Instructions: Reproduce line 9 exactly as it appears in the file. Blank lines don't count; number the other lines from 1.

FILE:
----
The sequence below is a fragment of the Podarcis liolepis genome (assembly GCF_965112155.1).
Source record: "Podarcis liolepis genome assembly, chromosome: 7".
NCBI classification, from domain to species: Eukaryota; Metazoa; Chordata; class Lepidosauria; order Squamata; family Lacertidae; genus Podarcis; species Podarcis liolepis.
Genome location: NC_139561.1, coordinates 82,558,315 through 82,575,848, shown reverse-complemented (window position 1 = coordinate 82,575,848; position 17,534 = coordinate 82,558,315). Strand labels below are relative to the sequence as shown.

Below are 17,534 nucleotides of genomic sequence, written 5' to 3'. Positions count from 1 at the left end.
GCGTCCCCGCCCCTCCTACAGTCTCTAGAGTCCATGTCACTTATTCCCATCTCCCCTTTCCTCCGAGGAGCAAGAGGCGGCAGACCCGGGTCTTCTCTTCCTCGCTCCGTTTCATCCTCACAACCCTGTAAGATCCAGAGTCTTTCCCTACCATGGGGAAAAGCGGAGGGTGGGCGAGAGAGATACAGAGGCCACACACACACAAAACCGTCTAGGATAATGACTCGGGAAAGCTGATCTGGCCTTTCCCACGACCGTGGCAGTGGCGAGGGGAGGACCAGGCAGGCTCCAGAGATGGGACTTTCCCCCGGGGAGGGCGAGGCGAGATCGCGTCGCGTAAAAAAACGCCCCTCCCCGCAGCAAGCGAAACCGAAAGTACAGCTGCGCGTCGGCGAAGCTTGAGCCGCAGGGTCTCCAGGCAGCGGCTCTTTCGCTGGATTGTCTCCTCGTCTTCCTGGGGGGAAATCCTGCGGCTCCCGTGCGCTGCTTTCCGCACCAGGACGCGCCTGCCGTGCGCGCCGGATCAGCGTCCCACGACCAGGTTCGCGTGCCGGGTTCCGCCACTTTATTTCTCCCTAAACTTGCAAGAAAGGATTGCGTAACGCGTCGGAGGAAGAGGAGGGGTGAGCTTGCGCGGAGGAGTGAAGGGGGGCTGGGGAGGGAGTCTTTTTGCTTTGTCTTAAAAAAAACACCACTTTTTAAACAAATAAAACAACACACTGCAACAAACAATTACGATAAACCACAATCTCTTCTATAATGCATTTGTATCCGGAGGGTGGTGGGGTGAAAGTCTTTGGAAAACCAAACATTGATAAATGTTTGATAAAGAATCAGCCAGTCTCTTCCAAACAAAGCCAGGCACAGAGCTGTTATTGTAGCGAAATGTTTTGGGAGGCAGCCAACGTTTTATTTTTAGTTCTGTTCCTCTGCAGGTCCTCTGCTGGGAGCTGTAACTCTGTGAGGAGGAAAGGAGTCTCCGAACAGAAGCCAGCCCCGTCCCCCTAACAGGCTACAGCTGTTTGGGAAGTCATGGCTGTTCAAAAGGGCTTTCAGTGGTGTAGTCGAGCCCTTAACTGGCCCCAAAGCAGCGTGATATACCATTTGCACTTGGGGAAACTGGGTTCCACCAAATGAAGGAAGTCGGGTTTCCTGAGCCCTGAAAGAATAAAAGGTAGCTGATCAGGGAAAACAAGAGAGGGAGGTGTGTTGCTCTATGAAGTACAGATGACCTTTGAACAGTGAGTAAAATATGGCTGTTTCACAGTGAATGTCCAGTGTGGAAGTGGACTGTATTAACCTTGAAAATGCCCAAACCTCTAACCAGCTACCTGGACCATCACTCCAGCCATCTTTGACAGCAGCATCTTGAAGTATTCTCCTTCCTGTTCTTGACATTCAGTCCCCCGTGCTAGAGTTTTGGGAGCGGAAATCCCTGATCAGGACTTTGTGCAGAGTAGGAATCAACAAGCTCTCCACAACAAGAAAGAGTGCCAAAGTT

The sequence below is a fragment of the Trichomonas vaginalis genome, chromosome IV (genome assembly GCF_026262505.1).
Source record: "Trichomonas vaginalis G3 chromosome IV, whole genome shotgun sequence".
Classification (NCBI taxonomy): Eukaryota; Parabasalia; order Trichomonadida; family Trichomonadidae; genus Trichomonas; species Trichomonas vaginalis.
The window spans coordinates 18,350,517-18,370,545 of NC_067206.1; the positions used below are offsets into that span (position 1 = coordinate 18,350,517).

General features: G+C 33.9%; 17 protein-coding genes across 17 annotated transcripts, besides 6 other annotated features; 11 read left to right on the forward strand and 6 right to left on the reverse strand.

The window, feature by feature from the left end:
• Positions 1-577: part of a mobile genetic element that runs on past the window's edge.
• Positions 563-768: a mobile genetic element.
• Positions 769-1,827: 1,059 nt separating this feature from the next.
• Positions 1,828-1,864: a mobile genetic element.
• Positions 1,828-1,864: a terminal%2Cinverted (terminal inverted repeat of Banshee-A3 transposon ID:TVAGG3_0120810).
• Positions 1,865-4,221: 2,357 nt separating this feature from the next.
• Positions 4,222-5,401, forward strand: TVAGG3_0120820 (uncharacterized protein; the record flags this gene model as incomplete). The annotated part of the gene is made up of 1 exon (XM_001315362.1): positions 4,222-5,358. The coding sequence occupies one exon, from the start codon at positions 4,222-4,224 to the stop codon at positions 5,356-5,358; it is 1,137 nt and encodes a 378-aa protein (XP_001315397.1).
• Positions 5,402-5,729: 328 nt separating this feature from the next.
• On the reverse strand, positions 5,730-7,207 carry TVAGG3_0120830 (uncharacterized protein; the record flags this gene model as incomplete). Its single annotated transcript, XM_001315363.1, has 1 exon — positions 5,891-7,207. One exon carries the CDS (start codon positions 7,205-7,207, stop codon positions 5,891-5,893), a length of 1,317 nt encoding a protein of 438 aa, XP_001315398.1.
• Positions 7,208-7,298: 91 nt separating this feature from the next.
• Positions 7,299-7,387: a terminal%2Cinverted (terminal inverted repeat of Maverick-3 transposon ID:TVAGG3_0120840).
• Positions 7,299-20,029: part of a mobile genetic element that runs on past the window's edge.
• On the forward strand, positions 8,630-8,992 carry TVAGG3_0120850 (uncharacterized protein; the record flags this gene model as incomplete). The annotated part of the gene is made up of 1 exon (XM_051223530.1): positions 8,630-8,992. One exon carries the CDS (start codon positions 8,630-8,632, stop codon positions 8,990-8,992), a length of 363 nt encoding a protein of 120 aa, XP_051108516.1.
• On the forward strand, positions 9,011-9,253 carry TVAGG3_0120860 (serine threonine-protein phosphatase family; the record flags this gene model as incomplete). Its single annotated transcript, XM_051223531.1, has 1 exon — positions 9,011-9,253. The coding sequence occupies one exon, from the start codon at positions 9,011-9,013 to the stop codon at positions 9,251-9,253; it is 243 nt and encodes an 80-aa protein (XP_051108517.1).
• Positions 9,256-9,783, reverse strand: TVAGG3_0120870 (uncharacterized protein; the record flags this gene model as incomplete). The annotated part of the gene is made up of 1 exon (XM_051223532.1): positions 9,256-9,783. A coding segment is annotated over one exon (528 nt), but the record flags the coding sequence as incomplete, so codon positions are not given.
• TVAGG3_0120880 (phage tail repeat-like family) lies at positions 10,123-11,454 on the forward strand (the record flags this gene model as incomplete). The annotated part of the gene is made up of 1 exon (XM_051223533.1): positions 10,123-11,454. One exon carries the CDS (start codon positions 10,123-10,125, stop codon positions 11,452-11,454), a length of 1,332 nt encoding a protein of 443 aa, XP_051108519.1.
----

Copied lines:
Classification (NCBI taxonomy): Eukaryota; Parabasalia; order Trichomonadida; family Trichomonadidae; genus Trichomonas; species Trichomonas vaginalis.